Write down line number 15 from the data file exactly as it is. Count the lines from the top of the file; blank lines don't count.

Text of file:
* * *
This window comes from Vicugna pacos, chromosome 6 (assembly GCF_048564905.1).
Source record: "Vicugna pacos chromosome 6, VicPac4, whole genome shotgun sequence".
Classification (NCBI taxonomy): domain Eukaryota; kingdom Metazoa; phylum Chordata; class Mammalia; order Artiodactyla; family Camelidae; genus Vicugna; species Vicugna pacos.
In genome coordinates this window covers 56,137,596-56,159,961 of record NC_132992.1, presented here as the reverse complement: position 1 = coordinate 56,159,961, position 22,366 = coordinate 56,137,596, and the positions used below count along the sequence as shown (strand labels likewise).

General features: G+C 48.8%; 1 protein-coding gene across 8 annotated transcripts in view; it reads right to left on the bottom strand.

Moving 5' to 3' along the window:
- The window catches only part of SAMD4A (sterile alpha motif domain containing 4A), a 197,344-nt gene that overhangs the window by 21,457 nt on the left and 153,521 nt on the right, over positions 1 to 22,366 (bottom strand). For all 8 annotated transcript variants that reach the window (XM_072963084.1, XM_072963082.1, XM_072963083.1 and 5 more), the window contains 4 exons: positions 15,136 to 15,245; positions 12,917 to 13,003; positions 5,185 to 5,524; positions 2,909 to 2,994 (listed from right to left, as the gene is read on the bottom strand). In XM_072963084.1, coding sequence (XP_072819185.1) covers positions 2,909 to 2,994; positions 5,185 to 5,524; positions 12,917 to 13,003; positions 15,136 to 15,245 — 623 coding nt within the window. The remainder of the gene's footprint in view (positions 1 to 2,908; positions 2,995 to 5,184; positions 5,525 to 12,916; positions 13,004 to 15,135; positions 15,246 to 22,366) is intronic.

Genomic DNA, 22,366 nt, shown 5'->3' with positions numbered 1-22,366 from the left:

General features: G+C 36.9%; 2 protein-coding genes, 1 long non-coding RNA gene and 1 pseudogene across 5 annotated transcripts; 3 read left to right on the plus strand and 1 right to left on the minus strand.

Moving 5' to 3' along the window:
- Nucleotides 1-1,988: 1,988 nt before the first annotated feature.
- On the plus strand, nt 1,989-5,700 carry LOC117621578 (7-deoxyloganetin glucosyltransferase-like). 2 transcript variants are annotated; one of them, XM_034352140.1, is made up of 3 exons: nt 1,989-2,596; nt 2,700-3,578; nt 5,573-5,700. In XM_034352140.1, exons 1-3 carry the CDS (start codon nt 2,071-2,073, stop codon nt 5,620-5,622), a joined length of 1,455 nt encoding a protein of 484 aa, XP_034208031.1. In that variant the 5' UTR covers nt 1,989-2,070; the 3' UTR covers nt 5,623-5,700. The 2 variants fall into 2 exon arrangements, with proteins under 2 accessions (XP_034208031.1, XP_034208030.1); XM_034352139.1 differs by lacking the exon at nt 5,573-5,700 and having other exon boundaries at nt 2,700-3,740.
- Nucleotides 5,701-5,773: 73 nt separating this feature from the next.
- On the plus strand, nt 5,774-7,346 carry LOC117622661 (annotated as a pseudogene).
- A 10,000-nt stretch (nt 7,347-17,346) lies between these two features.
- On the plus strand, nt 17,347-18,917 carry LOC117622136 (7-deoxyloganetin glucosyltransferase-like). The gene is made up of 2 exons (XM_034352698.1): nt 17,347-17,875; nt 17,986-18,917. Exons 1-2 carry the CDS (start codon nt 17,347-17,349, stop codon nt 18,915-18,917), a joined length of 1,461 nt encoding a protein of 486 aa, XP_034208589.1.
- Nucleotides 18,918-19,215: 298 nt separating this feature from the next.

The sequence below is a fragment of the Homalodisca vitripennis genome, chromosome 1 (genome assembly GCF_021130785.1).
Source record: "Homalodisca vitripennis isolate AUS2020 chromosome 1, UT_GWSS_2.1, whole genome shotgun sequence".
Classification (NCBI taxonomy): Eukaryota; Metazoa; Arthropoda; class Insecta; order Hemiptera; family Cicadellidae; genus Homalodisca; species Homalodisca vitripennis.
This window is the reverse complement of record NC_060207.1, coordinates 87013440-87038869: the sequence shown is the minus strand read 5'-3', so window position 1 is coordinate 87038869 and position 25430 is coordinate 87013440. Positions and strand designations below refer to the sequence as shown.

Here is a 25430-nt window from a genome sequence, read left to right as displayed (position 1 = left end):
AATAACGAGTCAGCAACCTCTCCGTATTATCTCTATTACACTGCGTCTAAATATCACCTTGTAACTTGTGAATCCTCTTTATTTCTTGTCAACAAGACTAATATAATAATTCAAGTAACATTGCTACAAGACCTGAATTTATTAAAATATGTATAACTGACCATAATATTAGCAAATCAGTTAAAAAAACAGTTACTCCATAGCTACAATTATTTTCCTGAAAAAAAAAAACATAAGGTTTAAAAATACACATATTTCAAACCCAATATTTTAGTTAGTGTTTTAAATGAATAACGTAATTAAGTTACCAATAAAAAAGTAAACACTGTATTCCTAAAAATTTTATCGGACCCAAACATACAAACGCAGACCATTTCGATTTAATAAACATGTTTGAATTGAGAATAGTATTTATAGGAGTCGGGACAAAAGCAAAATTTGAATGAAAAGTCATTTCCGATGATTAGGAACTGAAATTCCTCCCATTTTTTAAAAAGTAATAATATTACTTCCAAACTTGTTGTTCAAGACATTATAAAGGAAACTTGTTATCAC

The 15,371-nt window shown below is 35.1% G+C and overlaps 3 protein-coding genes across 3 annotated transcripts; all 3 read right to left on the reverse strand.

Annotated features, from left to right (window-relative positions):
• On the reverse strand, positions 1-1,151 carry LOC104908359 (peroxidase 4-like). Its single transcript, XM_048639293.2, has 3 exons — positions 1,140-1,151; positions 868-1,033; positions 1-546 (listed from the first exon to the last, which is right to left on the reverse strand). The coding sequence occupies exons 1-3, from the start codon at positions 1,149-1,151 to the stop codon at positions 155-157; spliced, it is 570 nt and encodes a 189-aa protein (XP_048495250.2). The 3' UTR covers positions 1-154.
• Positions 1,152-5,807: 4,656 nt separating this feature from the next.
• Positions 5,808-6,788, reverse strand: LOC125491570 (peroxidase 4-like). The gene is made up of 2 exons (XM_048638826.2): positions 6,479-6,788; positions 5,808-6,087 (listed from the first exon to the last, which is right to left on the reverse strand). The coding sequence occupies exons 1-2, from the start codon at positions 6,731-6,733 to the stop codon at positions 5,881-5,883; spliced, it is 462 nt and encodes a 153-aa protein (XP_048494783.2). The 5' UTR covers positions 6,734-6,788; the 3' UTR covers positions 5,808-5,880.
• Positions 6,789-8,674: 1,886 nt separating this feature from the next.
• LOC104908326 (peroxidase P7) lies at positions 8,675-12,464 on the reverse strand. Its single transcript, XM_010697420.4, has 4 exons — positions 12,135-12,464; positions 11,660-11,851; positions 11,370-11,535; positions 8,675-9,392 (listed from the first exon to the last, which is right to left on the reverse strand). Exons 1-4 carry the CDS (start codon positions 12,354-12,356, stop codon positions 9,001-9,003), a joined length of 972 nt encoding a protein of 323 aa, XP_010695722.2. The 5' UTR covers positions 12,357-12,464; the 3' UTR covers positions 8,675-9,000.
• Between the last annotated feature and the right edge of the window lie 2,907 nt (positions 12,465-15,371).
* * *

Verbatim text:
- A 10,000-nt stretch (nt 7,347-17,346) lies between these two features.